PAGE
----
We may not have to wonder for long. Right after the bond sale, Saudi media reported that the next move would be to turn Qatar into an island by removing the land border between the two countries. More precisely, by excavating a canal and using it for a toxic waste dump.

By Tom Kool for Safehaven.com

More Top Reads From Oilprice.com:




Back to homepage

Trending Discussions


Leave a comment
  • Mamdouh G Salameh on May 05 2018 said:
    The real reason behind the diplomatic spat between Saudi Arabia and Qatar is Qatar’s regional natural gas dominance. Qatar shares with Iran the giant offshore North/South Pars gasfield, the world’s largest, which provides virtually all of Qatar’s gas and wealth. This dictates that Qatar and Iran have to coordinate their gas development and production policies vis-à-vis the shared gas reserves.

    The impact of the gas wealth on Qatar's finances was similar to the windfall that Saudi Arabia reaped from its vast crude oil wealth. Qatar used the autonomy that its gas wealth created to carve out an independent role for itself. The rest of the region has been looking for an opportunity to clip Qatar’s wings. An element of envy of Qatar’s huge wealth might have been a factor. That opportunity came with US President Trump’s recent visit to Saudi Arabia, when he called on “all nations of conscience” to isolate Iran.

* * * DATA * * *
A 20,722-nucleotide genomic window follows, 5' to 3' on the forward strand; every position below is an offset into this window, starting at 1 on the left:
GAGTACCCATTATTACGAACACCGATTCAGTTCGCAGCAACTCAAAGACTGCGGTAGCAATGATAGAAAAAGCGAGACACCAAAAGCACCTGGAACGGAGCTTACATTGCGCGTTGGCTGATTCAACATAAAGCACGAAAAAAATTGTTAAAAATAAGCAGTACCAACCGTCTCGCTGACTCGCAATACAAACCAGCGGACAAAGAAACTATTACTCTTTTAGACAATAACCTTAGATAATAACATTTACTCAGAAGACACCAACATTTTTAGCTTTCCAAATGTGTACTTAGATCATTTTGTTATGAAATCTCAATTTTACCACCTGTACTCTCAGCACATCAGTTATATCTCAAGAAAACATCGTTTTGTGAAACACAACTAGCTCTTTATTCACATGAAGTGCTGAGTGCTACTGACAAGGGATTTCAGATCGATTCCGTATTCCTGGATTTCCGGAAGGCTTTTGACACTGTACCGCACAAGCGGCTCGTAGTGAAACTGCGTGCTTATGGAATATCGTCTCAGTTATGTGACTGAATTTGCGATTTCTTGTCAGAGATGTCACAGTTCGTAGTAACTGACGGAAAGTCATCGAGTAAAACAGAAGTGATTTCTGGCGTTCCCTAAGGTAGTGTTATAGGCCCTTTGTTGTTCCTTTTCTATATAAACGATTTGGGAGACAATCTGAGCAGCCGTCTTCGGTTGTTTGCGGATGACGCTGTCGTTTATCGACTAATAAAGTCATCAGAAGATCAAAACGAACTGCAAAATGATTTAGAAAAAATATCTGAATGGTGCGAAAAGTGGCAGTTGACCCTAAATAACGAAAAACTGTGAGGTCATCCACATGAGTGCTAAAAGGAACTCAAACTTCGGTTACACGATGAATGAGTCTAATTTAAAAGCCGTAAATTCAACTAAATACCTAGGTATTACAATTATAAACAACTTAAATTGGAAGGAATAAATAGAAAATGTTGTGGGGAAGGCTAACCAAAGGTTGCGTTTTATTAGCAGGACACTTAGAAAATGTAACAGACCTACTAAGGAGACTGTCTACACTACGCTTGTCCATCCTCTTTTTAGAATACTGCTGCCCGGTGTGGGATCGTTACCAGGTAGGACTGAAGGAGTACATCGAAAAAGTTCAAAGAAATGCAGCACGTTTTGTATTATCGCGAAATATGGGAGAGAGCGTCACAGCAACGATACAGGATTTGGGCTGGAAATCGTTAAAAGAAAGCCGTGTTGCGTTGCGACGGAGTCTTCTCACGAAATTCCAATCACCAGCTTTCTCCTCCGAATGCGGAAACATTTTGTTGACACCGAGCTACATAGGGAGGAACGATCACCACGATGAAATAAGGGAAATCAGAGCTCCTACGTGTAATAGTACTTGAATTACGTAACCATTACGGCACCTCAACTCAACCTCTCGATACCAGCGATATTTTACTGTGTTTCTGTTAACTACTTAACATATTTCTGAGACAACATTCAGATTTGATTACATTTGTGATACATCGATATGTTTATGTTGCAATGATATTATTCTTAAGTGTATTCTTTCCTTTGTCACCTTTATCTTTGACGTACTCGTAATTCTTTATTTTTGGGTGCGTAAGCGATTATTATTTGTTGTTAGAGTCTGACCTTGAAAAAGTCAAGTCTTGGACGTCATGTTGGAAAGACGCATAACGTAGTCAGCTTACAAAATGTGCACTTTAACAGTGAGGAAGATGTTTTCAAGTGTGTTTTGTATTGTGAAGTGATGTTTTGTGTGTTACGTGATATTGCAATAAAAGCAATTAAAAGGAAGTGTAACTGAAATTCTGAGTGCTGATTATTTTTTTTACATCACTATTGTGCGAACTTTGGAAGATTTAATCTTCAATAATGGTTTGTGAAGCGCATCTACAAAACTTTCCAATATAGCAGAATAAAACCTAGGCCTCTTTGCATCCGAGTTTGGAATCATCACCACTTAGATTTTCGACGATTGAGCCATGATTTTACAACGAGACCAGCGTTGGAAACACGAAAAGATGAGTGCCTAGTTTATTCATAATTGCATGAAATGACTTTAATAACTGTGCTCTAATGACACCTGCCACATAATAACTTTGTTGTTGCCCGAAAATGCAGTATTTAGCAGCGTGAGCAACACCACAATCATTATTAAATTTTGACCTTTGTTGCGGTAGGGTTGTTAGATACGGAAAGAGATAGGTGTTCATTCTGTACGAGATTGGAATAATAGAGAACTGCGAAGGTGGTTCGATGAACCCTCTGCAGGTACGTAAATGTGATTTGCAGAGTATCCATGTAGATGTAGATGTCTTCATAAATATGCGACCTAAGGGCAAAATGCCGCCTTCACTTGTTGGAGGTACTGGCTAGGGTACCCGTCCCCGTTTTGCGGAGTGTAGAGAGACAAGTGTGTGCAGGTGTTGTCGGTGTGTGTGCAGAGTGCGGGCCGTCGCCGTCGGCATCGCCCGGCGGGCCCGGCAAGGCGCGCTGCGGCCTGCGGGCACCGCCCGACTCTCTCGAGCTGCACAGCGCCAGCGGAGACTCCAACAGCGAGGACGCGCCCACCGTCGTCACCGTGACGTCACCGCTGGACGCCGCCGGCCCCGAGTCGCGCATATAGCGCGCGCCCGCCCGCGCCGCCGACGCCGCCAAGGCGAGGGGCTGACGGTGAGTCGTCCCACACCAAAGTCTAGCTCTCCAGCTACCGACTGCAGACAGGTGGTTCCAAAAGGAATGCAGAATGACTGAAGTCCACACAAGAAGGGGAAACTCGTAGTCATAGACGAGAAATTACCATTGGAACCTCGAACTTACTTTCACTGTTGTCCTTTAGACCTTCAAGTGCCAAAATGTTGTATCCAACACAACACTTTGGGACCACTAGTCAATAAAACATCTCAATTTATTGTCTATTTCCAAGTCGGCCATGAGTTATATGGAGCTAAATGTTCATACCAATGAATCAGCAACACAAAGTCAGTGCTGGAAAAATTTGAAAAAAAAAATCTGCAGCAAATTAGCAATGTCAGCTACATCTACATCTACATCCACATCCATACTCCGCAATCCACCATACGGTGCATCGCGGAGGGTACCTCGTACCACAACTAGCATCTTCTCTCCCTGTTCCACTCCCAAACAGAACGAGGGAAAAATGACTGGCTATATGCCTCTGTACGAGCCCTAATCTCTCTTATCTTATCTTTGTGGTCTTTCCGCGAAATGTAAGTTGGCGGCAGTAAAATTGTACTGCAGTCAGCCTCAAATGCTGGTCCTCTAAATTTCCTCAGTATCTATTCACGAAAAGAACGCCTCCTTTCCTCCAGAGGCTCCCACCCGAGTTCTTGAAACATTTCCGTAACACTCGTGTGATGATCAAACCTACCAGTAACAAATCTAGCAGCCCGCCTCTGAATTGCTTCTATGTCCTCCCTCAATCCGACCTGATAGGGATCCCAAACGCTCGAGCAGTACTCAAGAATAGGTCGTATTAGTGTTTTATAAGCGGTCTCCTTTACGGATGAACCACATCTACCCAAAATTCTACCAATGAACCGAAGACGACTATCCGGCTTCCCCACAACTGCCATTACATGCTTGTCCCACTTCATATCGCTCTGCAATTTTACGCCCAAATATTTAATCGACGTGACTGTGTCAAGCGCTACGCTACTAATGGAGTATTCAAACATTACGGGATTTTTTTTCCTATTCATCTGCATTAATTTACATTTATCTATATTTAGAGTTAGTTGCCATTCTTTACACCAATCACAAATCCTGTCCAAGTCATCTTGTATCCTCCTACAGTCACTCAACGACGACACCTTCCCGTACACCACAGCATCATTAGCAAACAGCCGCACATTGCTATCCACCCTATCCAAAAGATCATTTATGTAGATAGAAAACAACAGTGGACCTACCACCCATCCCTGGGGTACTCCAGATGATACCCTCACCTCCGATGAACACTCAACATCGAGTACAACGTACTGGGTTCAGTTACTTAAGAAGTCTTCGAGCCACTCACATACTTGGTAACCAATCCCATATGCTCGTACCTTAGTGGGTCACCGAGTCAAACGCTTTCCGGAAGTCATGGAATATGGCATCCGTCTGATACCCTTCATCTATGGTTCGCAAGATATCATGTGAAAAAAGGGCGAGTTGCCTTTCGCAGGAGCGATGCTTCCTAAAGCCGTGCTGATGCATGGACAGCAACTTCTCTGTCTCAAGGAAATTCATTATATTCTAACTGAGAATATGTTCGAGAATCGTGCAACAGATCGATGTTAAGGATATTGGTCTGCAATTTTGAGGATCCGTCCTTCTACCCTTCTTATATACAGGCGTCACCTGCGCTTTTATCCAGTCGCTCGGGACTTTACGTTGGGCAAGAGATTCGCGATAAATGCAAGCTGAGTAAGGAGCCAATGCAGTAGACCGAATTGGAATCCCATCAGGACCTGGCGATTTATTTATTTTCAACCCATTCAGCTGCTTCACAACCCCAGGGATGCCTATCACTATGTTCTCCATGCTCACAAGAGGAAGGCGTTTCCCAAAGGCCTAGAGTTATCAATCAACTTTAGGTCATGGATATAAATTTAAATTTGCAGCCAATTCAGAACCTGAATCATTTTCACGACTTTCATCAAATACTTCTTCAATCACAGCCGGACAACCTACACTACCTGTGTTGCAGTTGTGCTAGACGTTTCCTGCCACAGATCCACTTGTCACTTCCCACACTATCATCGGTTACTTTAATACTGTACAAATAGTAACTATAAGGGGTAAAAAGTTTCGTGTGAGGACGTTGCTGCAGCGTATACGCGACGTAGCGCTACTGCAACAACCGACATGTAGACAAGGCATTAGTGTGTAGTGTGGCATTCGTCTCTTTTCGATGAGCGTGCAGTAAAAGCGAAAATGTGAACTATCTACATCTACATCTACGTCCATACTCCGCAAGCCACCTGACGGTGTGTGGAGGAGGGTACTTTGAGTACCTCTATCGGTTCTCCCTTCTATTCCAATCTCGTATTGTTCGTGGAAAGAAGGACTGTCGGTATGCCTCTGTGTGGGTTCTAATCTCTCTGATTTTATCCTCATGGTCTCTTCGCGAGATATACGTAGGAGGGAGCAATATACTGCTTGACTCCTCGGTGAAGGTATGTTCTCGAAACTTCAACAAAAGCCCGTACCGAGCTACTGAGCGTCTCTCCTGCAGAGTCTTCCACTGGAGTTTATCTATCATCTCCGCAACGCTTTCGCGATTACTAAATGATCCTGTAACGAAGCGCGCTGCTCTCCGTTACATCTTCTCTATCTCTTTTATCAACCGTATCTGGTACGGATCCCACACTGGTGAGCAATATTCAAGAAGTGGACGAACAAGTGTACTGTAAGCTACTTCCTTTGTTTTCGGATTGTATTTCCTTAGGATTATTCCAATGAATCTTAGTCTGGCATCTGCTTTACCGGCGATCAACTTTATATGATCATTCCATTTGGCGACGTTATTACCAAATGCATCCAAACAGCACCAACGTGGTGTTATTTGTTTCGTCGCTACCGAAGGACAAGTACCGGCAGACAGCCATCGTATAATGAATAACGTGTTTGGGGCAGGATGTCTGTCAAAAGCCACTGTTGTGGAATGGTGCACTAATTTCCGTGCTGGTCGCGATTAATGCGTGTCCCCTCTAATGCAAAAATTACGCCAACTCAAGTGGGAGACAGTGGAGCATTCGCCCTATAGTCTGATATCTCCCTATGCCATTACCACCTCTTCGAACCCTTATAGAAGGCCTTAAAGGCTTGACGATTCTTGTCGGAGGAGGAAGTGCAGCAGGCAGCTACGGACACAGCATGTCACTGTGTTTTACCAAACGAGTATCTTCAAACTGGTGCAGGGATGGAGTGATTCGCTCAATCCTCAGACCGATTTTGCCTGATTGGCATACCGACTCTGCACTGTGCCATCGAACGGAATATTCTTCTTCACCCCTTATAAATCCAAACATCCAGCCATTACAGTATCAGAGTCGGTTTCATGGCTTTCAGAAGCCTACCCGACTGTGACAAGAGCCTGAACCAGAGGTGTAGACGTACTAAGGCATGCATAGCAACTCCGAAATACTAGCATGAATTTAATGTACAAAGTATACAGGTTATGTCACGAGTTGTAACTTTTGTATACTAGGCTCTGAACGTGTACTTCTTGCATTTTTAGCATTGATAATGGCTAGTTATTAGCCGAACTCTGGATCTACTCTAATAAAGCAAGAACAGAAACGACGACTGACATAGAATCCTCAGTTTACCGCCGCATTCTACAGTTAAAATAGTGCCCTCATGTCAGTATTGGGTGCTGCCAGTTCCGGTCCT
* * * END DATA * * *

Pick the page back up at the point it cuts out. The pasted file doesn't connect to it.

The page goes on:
Saudi Arabia, supported by the UAE and Bahrain used Qatar’s pragmatic relations with Iran as an excuse to blockade the country.

    The fact that the blockade has failed and that Qatar is not suffering from it is a testimony to the robustness of the Qatari economy and its huge sovereign fund. With a gross domestic product (GDP) of $171 bn in 2017, the highest per capita in the world estimated at $108,786 and an economic growth of 2.8% (double the projected Saudi economic growth in 2018), it is no wonder that Qatar has withstood the blockade and also succeeded in raising $12 billion in its first bond sale in two years compared with $11 bn for the Saudi bond sale. Moreover, Qatar is the world’s largest producer and exporter of LNG accounting for 80% of the huge Asia-Pacific market.

    Against this background, banking giants are having to choose sides in the Saudi-Qatari rift with their eye on the bigger Saudi market and the IPO of Saudi Aramco. However, banks like JPMorgan and HSBC will be very disappointed when the Saudi government eventually withdraws the IPO altogether because it no longer has any financial need for it particularly with the surge in oil prices. I am on record having been saying exactly that for the last five months.

    It is probable that Qatar and banking giants like Deutsche Bank, Barclays and Credit Suisse who stayed with Qatar will probably have the last laugh.

    Dr Mamdouh G Salameh
    International Oil Economist
    Visiting Professor of Energy Economics at ESCP Europe Business School, London

Leave a comment




Oilprice - The No. 1 Source for Oil & Energy News